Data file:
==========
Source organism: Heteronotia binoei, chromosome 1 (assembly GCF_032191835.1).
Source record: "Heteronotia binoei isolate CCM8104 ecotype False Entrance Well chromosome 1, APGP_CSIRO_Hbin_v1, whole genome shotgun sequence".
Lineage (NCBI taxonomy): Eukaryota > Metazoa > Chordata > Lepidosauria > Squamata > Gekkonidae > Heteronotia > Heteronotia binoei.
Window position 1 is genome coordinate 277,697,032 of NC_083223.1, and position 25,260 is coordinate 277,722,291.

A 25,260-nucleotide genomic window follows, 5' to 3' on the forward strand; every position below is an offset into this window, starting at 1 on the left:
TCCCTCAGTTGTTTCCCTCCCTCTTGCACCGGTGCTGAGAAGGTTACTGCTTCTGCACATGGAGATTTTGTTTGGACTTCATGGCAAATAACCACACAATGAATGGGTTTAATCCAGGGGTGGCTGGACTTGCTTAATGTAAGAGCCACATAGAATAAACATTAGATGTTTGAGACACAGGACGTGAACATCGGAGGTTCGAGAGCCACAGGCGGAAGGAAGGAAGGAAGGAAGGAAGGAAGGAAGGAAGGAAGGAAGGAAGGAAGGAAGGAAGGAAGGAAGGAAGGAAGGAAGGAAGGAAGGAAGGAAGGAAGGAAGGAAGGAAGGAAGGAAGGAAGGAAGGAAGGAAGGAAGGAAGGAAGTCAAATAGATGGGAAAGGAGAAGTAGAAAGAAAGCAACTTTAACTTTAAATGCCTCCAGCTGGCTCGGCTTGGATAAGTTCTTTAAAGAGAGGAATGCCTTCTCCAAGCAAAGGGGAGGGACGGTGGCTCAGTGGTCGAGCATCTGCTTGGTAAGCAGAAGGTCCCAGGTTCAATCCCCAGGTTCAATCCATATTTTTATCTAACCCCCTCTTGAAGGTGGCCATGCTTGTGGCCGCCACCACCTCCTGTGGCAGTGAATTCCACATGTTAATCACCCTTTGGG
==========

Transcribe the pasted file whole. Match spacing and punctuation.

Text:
Source organism: Heteronotia binoei, chromosome 1 (assembly GCF_032191835.1).
Source record: "Heteronotia binoei isolate CCM8104 ecotype False Entrance Well chromosome 1, APGP_CSIRO_Hbin_v1, whole genome shotgun sequence".
Lineage (NCBI taxonomy): Eukaryota > Metazoa > Chordata > Lepidosauria > Squamata > Gekkonidae > Heteronotia > Heteronotia binoei.
Window position 1 is genome coordinate 277,697,032 of NC_083223.1, and position 25,260 is coordinate 277,722,291.

A 25,260-nucleotide genomic window follows, 5' to 3' on the forward strand; every position below is an offset into this window, starting at 1 on the left:
TCCCTCAGTTGTTTCCCTCCCTCTTGCACCGGTGCTGAGAAGGTTACTGCTTCTGCACATGGAGATTTTGTTTGGACTTCATGGCAAATAACCACACAATGAATGGGTTTAATCCAGGGGTGGCTGGACTTGCTTAATGTAAGAGCCACATAGAATAAACATTAGATGTTTGAGACACAGGACGTGAACATCGGAGGTTCGAGAGCCACAGGCGGAAGGAAGGAAGGAAGGAAGGAAGGAAGGAAGGAAGGAAGGAAGGAAGGAAGGAAGGAAGGAAGGAAGGAAGGAAGGAAGGAAGGAAGGAAGGAAGGAAGGAAGGAAGGAAGGAAGGAAGGAAGGAAGGAAGGAAGGAAGGAAGGAAGTCAAATAGATGGGAAAGGAGAAGTAGAAAGAAAGCAACTTTAACTTTAAATGCCTCCAGCTGGCTCGGCTTGGATAAGTTCTTTAAAGAGAGGAATGCCTTCTCCAAGCAAAGGGGAGGGACGGTGGCTCAGTGGTCGAGCATCTGCTTGGTAAGCAGAAGGTCCCAGGTTCAATCCCCAGGTTCAATCCATATTTTTATCTAACCCCCTCTTGAAGGTGGCCATGCTTGTGGCCGCCACCACCTCCTGTGGCAGTGAATTCCACATGTTAATCACCCTTTGGG